Shortly after Labor Day, the U.S. Senate will reconvene for a session before the November elections. In those few weeks, the Senate Committee on Banking, Housing and Urban Affairs could begin the process that could help create thousands of American jobs, unleash billions in economic opportunity, and return hundreds of millions of dollars to the taxpayers.
How is this possible? The leaders on this committee need only vote to confirm Mark McWatters to be a member of the board of directors of the Export-Import Bank of the United States.
From July to December in 2015, the Export-Import Bank – America’s official export credit agency – had no charter under which to operate. As a result, the Ex-Im Bank in fiscal 2015 enabled only $17 billion in exports, supported approximately 109,000 American jobs and returned about $431 million to the treasury. The year before, the Ex-Im Bank enabled $27.5 billion in exports, supported 164,000 jobs and returned $675 million to the treasury.
Here in Central Massachusetts, the Ex-Im Bank has helped a number of businesses – most of them small to mid-sized manufacturers – to grow. In the 2nd Congressional District alone – which includes Worcester and many of the surrounding communities – 14 companies received insured shipments, guaranteed credit or disbursed loans totaling $73.7 million from the Ex-Im Bank between 2011 and 2016. This support resulted in $200.3 million worth of exports from these companies.
Many believed when the long-term reauthorization of the Ex-Im Bank’s charter was enacted into law last December, the bank would be able to return to its prominence in export promotion. However, the lack of a minimum three-member quorum on the Export-Import Bank board limited the bank’s ability to approve transactions over $10 million.
A three-person quorum would alleviate this concern, but for more than six months now, the nomination of McWatters – a Republican nominee to fill the pivotal third slot on the board of directors – has been held-up in the banking committee. A vote on his nomination is not currently on the committee’s fall schedule.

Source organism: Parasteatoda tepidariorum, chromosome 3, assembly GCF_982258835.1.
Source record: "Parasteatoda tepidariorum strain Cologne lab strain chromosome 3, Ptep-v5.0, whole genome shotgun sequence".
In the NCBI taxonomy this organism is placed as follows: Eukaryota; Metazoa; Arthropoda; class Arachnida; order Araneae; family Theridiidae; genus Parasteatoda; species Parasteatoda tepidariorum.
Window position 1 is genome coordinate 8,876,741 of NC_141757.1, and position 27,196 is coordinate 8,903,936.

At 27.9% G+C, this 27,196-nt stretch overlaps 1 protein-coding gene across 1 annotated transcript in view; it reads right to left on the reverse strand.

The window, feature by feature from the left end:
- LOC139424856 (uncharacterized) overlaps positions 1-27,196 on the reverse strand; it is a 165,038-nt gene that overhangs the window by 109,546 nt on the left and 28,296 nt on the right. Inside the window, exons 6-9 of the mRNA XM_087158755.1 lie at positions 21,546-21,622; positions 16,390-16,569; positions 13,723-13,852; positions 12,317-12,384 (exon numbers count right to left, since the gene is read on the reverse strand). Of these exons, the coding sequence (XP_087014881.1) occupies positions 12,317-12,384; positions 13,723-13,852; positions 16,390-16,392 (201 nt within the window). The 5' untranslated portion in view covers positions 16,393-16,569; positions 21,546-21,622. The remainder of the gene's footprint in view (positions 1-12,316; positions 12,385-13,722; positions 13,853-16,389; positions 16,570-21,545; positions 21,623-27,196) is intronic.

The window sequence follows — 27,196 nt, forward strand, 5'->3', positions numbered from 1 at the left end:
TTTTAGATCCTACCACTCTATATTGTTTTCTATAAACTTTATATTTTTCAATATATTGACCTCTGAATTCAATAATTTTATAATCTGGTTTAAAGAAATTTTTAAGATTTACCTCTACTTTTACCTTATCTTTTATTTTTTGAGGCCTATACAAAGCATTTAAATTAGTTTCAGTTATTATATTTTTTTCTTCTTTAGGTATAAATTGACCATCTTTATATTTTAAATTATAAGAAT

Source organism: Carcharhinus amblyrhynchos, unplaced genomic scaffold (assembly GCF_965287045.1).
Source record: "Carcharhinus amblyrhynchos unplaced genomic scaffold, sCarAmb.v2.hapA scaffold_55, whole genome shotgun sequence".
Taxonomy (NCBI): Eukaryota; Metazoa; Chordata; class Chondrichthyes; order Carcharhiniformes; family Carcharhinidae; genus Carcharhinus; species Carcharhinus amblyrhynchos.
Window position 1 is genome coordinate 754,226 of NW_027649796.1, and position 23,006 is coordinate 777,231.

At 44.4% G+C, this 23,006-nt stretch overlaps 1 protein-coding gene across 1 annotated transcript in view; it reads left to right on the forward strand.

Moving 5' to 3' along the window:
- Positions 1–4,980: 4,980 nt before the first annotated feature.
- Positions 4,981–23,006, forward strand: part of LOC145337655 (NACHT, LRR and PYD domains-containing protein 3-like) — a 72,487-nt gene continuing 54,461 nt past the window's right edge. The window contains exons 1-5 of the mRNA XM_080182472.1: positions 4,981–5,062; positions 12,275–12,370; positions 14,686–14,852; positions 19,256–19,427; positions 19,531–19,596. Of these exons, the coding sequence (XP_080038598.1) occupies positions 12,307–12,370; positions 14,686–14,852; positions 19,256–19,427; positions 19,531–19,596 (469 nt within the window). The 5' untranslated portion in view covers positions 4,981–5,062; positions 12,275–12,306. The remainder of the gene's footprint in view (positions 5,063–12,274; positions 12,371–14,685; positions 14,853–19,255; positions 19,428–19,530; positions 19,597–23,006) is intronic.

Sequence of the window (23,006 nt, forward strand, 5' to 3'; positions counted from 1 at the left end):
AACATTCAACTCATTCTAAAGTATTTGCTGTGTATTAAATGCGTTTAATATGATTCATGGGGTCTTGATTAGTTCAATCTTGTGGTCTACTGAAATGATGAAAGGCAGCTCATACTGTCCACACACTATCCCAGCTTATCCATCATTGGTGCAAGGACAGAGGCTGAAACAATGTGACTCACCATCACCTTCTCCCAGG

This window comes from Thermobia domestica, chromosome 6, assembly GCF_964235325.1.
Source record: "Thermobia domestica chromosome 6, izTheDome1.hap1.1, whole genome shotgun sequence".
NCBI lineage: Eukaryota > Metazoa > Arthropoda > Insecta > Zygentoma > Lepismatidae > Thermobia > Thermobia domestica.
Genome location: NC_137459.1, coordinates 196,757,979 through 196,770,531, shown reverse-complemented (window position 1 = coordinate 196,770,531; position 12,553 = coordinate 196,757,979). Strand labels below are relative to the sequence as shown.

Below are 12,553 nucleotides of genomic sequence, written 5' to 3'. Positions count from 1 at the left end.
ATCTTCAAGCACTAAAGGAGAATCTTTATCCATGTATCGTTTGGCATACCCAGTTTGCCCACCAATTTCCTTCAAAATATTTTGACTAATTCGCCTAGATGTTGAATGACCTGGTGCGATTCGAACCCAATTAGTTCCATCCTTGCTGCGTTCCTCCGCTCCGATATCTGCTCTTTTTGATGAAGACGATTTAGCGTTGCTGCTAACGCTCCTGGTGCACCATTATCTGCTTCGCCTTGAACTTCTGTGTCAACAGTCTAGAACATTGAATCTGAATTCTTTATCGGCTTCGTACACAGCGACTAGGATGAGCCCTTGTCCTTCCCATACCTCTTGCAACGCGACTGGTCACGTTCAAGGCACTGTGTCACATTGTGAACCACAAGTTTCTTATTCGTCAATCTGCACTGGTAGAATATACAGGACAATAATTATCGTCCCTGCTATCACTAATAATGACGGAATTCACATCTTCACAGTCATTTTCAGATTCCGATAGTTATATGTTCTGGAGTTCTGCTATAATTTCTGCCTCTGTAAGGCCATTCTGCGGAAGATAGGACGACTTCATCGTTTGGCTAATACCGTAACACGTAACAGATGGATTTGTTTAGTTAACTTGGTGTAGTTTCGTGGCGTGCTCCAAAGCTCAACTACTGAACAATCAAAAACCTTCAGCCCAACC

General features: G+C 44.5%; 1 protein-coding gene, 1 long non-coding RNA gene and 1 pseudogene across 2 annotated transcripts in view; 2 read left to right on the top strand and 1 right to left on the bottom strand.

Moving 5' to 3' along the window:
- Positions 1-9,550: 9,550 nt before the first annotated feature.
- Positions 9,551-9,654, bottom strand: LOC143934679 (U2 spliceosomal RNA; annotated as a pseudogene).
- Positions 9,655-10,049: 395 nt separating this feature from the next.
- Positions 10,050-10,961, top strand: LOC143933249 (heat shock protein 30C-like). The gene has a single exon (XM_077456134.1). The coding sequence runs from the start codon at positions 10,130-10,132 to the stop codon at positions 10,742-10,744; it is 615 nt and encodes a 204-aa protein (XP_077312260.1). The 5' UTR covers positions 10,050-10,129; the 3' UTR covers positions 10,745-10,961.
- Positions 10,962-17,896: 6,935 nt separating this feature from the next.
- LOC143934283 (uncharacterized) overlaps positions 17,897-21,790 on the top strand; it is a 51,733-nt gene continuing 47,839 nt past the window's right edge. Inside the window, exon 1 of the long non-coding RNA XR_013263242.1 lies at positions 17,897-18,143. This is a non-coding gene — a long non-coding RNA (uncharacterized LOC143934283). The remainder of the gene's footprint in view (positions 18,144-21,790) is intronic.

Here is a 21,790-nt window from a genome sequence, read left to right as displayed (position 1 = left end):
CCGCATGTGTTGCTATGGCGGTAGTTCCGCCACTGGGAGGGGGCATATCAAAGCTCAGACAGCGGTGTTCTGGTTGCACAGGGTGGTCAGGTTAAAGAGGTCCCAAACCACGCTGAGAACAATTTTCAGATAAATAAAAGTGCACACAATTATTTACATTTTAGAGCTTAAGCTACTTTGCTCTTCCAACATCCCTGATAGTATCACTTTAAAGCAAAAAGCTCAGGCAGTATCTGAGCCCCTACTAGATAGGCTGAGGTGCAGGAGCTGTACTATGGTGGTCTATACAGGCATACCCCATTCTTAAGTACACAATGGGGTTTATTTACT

In June, the Ex-Im Bank released its annual assessment of its competitiveness as it relates to similar agencies from around the world. This 2015 report notes “in the aftermath of the 2015 lapse in authority and the ongoing uncertainty surrounding the board of directors, [the Ex-Im Bank] continues to decline in competitiveness.”
Against this backdrop, the report states others from around the world are expanding involvement in promoting exports. Indeed, the report indicates China has increased its trade-investment support by 13 percent while its Ex-Im Bank equivalent is expected to increase its activity in Africa alone to at least $1 trillion over the next decade.
Exports are an integral part of our economy, and businesses should be able to rely on the Ex-Im Bank when regular financial backing is unavailable. Congress asserted that belief when it approved a renewal of the Ex-Im Bank’s charter last year; the Senate should follow-up and approve McWatters’ nomination. In so doing, they would unleash the economic opportunity of the Ex-Im Bank.
James T. Brett is the president & CEO of The New England Council, an alliance of businesses, academic and health institutions, and public and private organizations throughout New England.